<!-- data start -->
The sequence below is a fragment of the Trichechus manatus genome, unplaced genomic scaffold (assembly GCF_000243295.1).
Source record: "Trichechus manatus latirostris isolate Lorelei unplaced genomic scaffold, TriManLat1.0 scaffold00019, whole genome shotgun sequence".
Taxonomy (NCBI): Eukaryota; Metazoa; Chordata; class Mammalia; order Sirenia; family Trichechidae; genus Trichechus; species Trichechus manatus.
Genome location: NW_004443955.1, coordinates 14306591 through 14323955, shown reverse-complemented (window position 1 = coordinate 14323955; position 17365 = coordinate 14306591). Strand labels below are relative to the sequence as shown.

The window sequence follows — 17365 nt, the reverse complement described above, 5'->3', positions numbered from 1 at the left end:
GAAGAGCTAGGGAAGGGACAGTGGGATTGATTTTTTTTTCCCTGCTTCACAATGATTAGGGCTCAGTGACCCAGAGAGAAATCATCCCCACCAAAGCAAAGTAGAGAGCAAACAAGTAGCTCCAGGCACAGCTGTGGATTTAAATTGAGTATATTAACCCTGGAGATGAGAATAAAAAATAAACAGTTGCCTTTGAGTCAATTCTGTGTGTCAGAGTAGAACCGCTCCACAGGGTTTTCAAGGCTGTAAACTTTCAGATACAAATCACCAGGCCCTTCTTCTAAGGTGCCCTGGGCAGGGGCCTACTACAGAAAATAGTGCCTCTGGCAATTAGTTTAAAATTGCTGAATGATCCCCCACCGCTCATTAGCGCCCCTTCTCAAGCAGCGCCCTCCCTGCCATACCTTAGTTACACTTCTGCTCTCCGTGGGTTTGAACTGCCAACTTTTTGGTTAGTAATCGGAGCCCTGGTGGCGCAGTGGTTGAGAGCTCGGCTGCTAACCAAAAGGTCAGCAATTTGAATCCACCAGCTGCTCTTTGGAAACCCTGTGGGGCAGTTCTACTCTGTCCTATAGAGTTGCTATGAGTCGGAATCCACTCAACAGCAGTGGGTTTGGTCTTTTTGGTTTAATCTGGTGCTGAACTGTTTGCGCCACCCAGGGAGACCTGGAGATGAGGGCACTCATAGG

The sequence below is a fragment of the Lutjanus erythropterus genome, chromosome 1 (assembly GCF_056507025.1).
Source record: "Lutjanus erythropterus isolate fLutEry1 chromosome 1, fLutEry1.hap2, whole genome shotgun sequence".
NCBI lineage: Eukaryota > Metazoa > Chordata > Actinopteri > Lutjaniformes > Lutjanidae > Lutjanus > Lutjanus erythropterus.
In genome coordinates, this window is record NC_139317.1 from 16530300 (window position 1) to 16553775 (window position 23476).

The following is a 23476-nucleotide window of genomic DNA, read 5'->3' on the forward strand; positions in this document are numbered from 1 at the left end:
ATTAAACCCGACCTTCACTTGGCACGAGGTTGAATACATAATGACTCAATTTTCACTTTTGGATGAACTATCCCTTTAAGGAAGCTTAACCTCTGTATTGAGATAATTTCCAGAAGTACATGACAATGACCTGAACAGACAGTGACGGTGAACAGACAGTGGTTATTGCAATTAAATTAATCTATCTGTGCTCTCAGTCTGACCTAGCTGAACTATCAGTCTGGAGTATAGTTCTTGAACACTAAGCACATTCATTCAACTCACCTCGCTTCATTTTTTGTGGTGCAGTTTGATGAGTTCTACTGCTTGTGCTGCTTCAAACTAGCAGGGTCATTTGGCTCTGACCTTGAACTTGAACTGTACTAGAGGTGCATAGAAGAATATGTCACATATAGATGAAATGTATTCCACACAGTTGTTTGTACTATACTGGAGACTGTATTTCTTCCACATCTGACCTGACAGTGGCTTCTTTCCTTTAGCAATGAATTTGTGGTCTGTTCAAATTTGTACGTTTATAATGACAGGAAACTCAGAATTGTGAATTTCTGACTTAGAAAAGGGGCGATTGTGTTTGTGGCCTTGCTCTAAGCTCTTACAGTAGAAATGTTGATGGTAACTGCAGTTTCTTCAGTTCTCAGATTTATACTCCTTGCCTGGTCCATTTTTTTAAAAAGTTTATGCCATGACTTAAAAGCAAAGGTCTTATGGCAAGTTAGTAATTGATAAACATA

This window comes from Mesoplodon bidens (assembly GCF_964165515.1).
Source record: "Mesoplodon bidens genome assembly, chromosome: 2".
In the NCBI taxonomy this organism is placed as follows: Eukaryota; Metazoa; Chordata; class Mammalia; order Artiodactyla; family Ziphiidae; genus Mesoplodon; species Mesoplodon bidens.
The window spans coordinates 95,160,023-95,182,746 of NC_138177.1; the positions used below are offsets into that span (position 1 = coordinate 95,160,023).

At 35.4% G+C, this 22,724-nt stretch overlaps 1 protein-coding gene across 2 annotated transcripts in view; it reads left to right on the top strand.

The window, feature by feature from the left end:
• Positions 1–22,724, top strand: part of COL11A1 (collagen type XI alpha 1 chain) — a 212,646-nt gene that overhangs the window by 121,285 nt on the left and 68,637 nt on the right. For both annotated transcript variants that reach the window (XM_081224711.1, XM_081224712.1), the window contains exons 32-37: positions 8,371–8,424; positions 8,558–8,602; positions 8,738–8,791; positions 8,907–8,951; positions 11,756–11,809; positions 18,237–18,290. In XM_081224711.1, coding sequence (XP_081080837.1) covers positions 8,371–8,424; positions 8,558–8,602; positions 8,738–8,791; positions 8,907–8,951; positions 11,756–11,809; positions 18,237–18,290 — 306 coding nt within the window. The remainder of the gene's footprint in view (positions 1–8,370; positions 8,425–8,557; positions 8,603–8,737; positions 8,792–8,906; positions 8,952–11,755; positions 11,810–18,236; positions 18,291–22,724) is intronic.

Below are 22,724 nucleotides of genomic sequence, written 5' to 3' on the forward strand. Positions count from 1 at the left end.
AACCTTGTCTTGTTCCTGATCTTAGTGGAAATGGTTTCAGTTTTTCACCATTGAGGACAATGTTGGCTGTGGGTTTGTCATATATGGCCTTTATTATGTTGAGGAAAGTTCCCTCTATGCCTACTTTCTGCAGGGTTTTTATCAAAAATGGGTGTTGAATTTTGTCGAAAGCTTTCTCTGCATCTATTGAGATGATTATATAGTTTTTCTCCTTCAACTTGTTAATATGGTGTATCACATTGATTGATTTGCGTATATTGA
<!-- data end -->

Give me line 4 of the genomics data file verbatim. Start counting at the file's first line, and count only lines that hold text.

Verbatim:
Genome location: NW_004443955.1, coordinates 14306591 through 14323955, shown reverse-complemented (window position 1 = coordinate 14323955; position 17365 = coordinate 14306591). Strand labels below are relative to the sequence as shown.